Huge captured Tricolour from Napoleonic French warship.

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BNPS.co.uk (01202 558833)<br />
Pic: NorfolkMuseum/BNPS<br />
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Back on show after 100 years...<br />
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Staff at Norwich Museum reveal one of the earliest captured French Tricolour's from the Napoleonic Wars -  which was dramatically siezed from the French warship Le Généreux, on February 18, 1800.<br />
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The huge Ensign of Le Généreux (it measures 16m x 8.3m – roughly the size of a tennis-court) is one of the most iconic objects connected to Norfolk’s most famous son, Admiral Lord Nelson.<br />
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Evidence suggests that it is, quite possibly, one of the earliest, if not the earliest, Tricolour in existence. The design of the French Tricolour as we know it today – with the order of colours from left to right running blue, white and red – was the new flag of the French Republic after the 1794 revolution.<br />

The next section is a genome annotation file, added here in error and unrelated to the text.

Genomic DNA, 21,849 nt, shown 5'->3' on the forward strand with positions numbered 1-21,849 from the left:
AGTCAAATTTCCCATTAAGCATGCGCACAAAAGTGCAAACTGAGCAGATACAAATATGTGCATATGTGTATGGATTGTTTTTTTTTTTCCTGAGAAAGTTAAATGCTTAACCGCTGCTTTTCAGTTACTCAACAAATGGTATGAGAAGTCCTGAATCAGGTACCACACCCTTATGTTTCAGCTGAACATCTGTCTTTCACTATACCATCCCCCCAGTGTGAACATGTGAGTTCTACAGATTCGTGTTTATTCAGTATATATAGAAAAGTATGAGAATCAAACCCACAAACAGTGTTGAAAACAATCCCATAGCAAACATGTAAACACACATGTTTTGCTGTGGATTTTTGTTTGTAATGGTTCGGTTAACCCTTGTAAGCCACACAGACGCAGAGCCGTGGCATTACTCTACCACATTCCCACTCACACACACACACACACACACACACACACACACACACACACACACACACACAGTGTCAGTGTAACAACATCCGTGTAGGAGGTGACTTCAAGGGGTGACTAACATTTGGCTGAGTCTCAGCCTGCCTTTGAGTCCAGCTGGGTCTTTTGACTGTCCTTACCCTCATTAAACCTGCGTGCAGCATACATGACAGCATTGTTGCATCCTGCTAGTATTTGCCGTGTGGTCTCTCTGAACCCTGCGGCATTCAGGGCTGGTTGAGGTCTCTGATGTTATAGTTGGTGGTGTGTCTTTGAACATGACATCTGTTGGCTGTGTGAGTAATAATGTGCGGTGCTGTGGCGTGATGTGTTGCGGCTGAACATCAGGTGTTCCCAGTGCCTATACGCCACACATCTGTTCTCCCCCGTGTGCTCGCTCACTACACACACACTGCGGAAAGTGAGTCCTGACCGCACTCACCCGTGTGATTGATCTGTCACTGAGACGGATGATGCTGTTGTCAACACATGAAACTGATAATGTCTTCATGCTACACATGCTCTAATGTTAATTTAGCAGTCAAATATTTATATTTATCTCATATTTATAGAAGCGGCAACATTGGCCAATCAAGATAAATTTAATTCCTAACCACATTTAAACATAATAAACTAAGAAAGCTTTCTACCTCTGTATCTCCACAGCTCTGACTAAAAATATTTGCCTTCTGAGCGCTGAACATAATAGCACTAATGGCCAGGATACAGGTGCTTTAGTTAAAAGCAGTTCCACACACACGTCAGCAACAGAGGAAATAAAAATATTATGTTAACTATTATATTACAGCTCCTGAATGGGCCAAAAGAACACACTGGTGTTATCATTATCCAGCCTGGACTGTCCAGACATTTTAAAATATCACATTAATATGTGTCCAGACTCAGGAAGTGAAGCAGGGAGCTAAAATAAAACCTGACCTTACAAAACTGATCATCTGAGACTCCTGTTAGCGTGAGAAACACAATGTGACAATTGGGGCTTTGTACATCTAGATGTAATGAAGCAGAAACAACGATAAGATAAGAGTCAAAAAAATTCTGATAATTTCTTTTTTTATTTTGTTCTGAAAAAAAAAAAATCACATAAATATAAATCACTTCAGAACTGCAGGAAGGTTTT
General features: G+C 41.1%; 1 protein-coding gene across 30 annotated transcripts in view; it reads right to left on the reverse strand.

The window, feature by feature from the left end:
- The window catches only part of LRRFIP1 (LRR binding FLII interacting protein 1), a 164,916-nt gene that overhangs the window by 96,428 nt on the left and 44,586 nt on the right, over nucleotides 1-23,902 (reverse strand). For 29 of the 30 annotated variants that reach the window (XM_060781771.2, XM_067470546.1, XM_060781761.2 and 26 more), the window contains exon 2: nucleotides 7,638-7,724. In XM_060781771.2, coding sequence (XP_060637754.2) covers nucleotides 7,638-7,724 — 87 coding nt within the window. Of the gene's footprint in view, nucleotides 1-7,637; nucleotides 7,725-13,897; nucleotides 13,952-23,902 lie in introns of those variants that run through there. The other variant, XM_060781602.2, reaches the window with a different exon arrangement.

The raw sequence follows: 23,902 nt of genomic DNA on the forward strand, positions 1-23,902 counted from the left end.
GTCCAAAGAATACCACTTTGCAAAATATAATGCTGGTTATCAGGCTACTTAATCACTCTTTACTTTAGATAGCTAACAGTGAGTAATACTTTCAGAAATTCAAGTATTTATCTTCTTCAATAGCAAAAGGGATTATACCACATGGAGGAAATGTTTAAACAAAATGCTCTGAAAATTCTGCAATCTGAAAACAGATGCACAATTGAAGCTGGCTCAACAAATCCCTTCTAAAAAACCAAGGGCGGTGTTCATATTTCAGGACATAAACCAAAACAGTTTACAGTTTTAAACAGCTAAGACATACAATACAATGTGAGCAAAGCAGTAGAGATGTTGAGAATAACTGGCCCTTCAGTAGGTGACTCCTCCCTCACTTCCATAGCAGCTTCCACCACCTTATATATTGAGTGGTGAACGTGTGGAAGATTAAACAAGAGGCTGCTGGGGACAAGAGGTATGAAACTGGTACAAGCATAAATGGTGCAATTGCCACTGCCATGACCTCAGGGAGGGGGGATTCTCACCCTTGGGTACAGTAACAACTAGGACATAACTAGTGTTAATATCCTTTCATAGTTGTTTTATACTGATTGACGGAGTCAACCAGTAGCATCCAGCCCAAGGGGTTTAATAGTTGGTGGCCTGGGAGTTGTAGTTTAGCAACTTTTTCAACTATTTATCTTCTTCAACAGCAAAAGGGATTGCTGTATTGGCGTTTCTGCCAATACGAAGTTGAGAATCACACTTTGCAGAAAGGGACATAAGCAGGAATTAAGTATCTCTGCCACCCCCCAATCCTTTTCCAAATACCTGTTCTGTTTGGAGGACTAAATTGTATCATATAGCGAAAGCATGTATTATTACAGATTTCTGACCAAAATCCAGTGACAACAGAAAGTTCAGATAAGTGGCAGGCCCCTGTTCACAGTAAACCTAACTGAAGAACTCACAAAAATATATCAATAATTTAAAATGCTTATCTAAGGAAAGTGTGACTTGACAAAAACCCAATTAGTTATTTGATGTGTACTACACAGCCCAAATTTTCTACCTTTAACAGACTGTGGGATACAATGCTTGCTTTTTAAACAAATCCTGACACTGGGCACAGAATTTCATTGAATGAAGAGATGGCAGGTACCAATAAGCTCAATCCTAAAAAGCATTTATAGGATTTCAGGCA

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Ruth Battersby-Tooke, Curator of Costume and Textiles at Norwich Castle, said: “The Ensign is remarkable for its survival in such a complete state, the oldest French Ensign in the UK and the one with the most stirring and thrilling history.”<br />
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It will form the centrepiece of this summer’s Nelson & Norfolk exhibition, at Norwich Castle Museum & Art Gallery, which explores Nelson’s relationship with his home county (on view from July 29 to October 1, 2017).<br />
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***These images are available for editorial purposes only in connection with the exhibition Nelson & Norfolk at Norwich Castle Museum and Art Gallery***